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What is Mindfulness-Based Stress Reduction (MBSR)?

MBSR, or Mindfulness-Based Stress Reduction, is an eight-week mindfulness training program that was created by Jon Kabat-Zinn in 1979 at the University of Massachusetts Medical Center. He initially created it for chronically ill patients who were not responding well to traditional treatments, but it is now used for a wide variety of reasons by hundreds of thousands of people worldwide. MBSR is supported by a wide body of research showing that it is effective at addressing chronic pain, anxiety, depression, and general stress reduction. MBSR demonstrably and repeatedly helped patients in those eight weeks and in some cases had proven effects up to four years later. 

It is a secular program and is one of the largest non-religiously based mindfulness meditation programs. Its roots do come from spiritual teachings, as do all mindfulness meditation programs, but it is largely based on proven medical and psychological research. Because of this, it is open to everyone and does not suggest any religion over another to its students.

What can Mindfulness-Based Stress Reduction do for me?

The program can train your attention to help you cultivate self-awareness, which allows you to make more fully reasoned out and wise decisions in your day-to-day life. You are invited to incorporate mindfulness into your routine, which will also help you be more aware of the present and focus on it. These strategies help you avoid rumination, either on the past or the future. You can learn to respond to stress, rather than reacting to it. You can also change your habitual reactivity patterns. 

Kabat-Zinn also created the program to try to change people's focus from a narrative of the self where "I" and "me" are emphasized constantly. The question "Who am I?" is far more important than the answer. 

MBSR can not cure diseases. It is meant to be a complementary aid to traditional medical treatments or an aid to your life. It also should not be used in lieu of psychological treatment from professionals, only in tandem with it. It can be used for those suffering from chronic pain, often in oncology units. Before starting an MBSR course, please check with your doctor if you are hoping to use the program as a complement to their prescribed treatment. 

Research conducted in the decades since MBSR was created shows that the majority of people who complete the program later report significant benefits, including an increased ability to deal with both short and long-term stress, decreases in both physical and physiological symptoms, a strong sense of relaxation, reduction in pain, increased ability to deal with chronic pain, and a renewed excitement and energy to live.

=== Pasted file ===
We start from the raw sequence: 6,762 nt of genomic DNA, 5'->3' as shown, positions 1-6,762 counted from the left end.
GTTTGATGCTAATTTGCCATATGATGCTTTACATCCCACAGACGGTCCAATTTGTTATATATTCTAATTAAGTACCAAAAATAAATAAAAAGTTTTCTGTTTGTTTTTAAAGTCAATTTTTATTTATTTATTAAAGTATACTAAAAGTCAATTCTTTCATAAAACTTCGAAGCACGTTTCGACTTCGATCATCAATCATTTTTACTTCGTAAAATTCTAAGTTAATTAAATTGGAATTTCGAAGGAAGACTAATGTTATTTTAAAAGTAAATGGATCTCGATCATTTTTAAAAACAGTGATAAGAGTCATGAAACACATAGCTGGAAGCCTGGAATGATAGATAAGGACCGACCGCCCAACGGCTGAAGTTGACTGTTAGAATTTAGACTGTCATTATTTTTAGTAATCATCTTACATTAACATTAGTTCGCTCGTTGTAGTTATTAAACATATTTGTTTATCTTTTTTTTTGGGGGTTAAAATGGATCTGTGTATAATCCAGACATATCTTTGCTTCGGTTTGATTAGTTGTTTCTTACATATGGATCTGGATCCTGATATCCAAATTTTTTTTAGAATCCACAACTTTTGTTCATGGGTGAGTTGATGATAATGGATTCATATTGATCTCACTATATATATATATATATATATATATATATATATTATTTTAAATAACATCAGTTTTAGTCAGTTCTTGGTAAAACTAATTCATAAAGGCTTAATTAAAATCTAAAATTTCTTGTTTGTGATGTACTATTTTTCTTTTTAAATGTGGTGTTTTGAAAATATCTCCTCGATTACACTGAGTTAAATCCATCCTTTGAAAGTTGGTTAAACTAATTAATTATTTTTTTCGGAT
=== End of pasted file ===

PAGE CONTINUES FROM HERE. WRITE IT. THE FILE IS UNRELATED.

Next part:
What does an MBSR course look like?

Courses consist of weekly group meetings (these are 2.5 hour long classes), a one-day retreat with a seven-hour mindfulness practice, and daily homework (these generally last 45 minutes). The course is intense, but many believe it is worth the time commitment for the benefits to their health and wellbeing. 

Group discussions are an essential part of the program. MBSR is not meant to be done on its own without a certified instructor. There are certified programs in most U.S. states and in over 30 countries as well as online programs, so there are many options for those looking to try a session. 

During classes, students will develop mindful awareness and their resilience through practicing a variety of meditative and movement practices. These include body scans (a meditative exercise), sitting meditation, yoga and other forms of gentle mindful movement, and loving kindness meditation.

What should I look for when signing up for an MBSR course?

Make sure your instructor is certified. They may list the information for where they received their certification on their website or they may be listed in a database.  

Here are the standards of practice from Jon Kabat-Zinn and Saki Santorelli (PDF). While they do stress that a cookie-cutter MBSR course does not work due to its focus on the present moment, there are necessary aspects. 

  1. The experience should be a challenge, not a chore. It should be something the participants want to do for themselves, rather than being disheartening and something they have to do to be healthy. 
  2. An understanding of the importance of the individual's own effort and motivation, meaning that the practice session must be done daily even when it feels hard or unnecessary
  3. An understanding that this is a lifestyle change and that it will have to happen immediately. Adding 45 minutes of meditation to one's day six or seven times a week along with the live sessions is a commitment, but one the participant should be aware of going into the course.